A disassembled rig sits in a field east of Greeley, Colo.

(Grace Hood/CPR News)

Half of Colorado’s drilling rigs have gone idle since the end of October, part of a decline in the state's oil economy growth that's directly tied to the drop in oil prices. Nowhere is this downturn more visible than just east of Greeley.

Right off U.S. Highway 34 between Greeley and Kersey, about a half-dozen rigs sit disassembled in a dirt lot as rig owners wait for oil prices to rebound. Workers associated with the rigs have been laid off, or shipped out of state to work at other locations.

“A lot of these guys, they got laid off two weeks ago.  They’re already grabbing at straws, don’t have any money,” said Scott Peterson, an employee with Western Equipment & Truck Inc. of Greeley, which owns the property where the drilling rigs lay idle.

For Peterson, the dramatic change brings to mind a familiar saying he calls the oil driller’s prayer:

"God, may I make it through one more oil boom. I promise not to piss it all away this time."

So far in Colorado, layoffs haven’t yet led to a higher unemployment rate in the oil and gas sector. In fact, unemployment is at its lowest rate in seven years. But in Weld County, where more than 80 percent of the state's oil is pumped, there’s plenty of economic anxiety.

Take hotels, for example. Six months ago, demand for rooms at Greeley hotels was so high visitors sometimes couldn’t find a place to stay. If they were lucky enough to get one, it could cost more than $100 a night. Greeley Fairfield Inn Manager Brian Van Buskirk says January business held steady, but for all the wrong reasons.

At the Fairfield Inn & Suites in Greeley, Owner Brian Van Buskirk said business has declined just slightly since oil prices decreased. But he's worried about the future.

(Grace Hood/CPR News)

“They were moving the rigs, or what they call stacking the rigs,” he said.

Last month business declined by just 2 percent. But Van Buskirk is worried the situation will get worse. He said one large oil company has closed an ongoing agreement it had with his hotel worth more than $300,000 last year alone.

Down the road in LaSalle, Travis Drinkwine, general manager of Warehouse Supply, said he started to see a slowdown in February.

“We didn’t see a big dropoff in customer activity necessarily. What we saw is people spending less money,” he said.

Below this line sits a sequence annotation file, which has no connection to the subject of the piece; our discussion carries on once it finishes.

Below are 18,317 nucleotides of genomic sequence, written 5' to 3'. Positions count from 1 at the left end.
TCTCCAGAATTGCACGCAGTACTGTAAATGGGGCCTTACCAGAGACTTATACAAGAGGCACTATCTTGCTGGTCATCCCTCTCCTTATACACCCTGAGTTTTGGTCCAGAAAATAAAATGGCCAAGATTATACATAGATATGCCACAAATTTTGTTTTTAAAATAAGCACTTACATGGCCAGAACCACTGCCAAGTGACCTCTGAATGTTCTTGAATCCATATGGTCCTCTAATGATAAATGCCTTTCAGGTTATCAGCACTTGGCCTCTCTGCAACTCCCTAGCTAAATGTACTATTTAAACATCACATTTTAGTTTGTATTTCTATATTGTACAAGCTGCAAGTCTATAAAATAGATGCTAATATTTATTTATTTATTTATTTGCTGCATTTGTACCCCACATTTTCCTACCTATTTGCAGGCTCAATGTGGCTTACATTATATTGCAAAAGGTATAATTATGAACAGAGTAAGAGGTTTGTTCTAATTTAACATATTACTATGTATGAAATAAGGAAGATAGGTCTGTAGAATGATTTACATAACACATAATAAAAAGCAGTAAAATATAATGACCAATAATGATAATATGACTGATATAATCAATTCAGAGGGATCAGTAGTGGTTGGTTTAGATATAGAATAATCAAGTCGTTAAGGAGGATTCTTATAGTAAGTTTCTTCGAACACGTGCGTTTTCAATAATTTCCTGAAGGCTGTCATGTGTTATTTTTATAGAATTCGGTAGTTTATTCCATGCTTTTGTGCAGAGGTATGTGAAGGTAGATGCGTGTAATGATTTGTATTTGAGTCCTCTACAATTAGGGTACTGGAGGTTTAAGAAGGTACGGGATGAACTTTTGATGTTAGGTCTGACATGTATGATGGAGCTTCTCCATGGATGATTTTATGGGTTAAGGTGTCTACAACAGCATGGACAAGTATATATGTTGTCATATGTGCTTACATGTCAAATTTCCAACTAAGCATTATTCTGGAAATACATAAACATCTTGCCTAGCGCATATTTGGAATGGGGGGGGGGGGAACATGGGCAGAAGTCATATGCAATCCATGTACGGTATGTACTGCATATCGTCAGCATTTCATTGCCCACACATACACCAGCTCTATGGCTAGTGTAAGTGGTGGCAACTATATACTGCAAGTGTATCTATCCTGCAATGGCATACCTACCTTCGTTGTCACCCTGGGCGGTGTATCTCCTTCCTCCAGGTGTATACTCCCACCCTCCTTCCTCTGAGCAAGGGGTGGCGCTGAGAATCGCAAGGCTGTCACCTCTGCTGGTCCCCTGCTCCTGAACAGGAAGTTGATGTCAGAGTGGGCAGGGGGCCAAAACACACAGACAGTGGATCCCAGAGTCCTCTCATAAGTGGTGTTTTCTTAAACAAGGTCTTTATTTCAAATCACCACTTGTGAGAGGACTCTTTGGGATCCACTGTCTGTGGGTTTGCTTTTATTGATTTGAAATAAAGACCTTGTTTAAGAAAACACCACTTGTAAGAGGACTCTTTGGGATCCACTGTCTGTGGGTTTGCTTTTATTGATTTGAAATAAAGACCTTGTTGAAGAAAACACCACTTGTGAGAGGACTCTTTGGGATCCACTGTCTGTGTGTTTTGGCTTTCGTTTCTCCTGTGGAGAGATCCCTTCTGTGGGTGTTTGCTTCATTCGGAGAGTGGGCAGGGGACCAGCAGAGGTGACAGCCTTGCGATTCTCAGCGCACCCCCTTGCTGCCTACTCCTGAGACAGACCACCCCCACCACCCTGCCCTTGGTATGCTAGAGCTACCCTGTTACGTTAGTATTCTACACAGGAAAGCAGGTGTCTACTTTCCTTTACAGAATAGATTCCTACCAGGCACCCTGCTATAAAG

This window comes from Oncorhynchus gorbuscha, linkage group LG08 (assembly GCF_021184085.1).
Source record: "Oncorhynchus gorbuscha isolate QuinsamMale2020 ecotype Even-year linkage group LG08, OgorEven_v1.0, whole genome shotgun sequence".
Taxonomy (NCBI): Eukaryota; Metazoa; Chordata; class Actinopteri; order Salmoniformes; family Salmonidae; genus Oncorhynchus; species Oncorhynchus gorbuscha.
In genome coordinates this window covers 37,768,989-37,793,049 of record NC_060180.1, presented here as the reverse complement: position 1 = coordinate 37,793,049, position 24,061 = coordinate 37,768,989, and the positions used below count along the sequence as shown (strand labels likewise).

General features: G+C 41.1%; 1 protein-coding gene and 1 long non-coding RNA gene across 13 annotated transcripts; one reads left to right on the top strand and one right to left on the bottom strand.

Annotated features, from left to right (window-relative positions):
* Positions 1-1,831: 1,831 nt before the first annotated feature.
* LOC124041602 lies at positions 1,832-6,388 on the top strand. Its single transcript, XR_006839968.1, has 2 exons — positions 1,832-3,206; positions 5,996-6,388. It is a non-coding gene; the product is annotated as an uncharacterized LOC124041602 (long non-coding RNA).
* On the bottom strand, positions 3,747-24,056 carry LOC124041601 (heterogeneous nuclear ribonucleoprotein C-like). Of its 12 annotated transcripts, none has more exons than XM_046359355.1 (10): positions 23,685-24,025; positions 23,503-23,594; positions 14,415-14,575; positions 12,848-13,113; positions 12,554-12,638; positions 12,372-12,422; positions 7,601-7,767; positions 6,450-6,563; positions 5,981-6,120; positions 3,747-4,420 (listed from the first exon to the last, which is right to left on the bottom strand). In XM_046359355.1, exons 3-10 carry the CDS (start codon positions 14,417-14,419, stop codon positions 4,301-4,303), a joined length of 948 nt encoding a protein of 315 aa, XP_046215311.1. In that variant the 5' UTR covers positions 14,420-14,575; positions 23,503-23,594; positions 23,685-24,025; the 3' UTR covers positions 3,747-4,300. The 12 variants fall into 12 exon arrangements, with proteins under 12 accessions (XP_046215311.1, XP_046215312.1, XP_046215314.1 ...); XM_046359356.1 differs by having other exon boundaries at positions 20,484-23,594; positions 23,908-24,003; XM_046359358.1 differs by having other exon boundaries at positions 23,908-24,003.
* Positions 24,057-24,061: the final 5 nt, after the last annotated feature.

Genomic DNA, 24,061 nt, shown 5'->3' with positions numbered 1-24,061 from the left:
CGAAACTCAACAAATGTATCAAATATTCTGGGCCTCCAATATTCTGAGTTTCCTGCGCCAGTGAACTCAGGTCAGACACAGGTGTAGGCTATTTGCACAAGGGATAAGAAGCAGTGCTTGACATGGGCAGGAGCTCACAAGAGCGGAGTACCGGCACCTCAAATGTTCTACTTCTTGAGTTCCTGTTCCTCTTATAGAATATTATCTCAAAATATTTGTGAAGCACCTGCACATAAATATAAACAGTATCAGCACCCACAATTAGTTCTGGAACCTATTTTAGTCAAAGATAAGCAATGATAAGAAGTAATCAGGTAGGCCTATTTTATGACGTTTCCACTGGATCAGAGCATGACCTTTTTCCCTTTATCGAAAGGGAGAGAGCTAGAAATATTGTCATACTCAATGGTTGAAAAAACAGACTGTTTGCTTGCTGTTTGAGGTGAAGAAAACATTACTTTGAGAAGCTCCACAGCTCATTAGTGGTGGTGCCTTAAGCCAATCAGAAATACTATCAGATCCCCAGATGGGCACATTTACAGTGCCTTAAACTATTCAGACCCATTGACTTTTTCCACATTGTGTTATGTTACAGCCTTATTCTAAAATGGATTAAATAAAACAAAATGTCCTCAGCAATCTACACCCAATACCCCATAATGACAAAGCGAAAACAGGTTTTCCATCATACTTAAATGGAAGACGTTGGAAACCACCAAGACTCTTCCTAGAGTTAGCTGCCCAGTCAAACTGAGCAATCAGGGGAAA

Instead of oil field workers grabbing four or five things they didn’t necessarily have to have, Drinkwine said workers now buy two of three items they absolutely need--anything from toilet paper to technical tools for working on a well pad.

Like many local businesses, Drinkwine said he watches the price of oil closely, which is now hovering between $45 and $50 per barrel--down from $100 last summer. He struggles with how to read the tea leaves. Will oil continue to decrease in value? Or will it come roaring back?

“You can drive yourself crazy on the Internet reading different articles -- you can support either opinion, it seems like,” said Drinkwine.

Infrastructure improvements planned

If the low price of oil is giving business owners headaches, try planning a county budget with $30 million less in revenue. That’s the challenge that Weld County Budget Director Don Warden will face if oil prices continue to hover around $50 per barrel.

"Things don’t always stay good. And you need to be realistic and have a contingency plan if things change. So we have done that,” Warden said.

There is a two-year lag between when oil is pumped and when Weld County gets industry property taxes from the well. It's a prime source of revenue for the county, and one key to surviving the downturn is to stash revenue away in the county's rainy day fund when times are flush. Much of the oil and gas money the county receives is saved for capital projects and one-time expenditures.

A worker prepares for construction at the intersection of Weld County Road 49 and U.S. Highway 34 east of Greeley, Colo.

(Grace Hood/CPR News)

The most prominent capital spending example is along County Road 49, where Weld is investing $100 million to repave and widen CR 49. It’s the north-south superhighway through some of the county’s richest oil fields.

Elsewhere in the county, other infrastructure projects are moving forward like oil pipelines.

Anadarko Petroleum, one of the state’s largest producers, recently bought into a project that will pump oil from Colorado’s fields to storage tanks in Oklahoma. Anadarko Vice President of Colorado Operations Craig Walters said his company will continue to invest what resources they do have in the Wattenberg field northeast of Denver.

“The field’s built-out infrastructure makes it more affordable and attractive compared to places like North Dakota,” said Walters. “Any free dollar that comes available is going to come to Colorado and we will put that to work in the Wattenberg.”

Other oil companies are also concentrating their resources in Colorado—even though less spending is projected overall for 2015.

In terms of layoffs, Walters said Anadarko has no intentions of reducing its workforce now.

“That’s one of the last levers that we want to pull,” said Walters.

How is the flagging oil industry affecting you? Let us know via our Public Insight Network.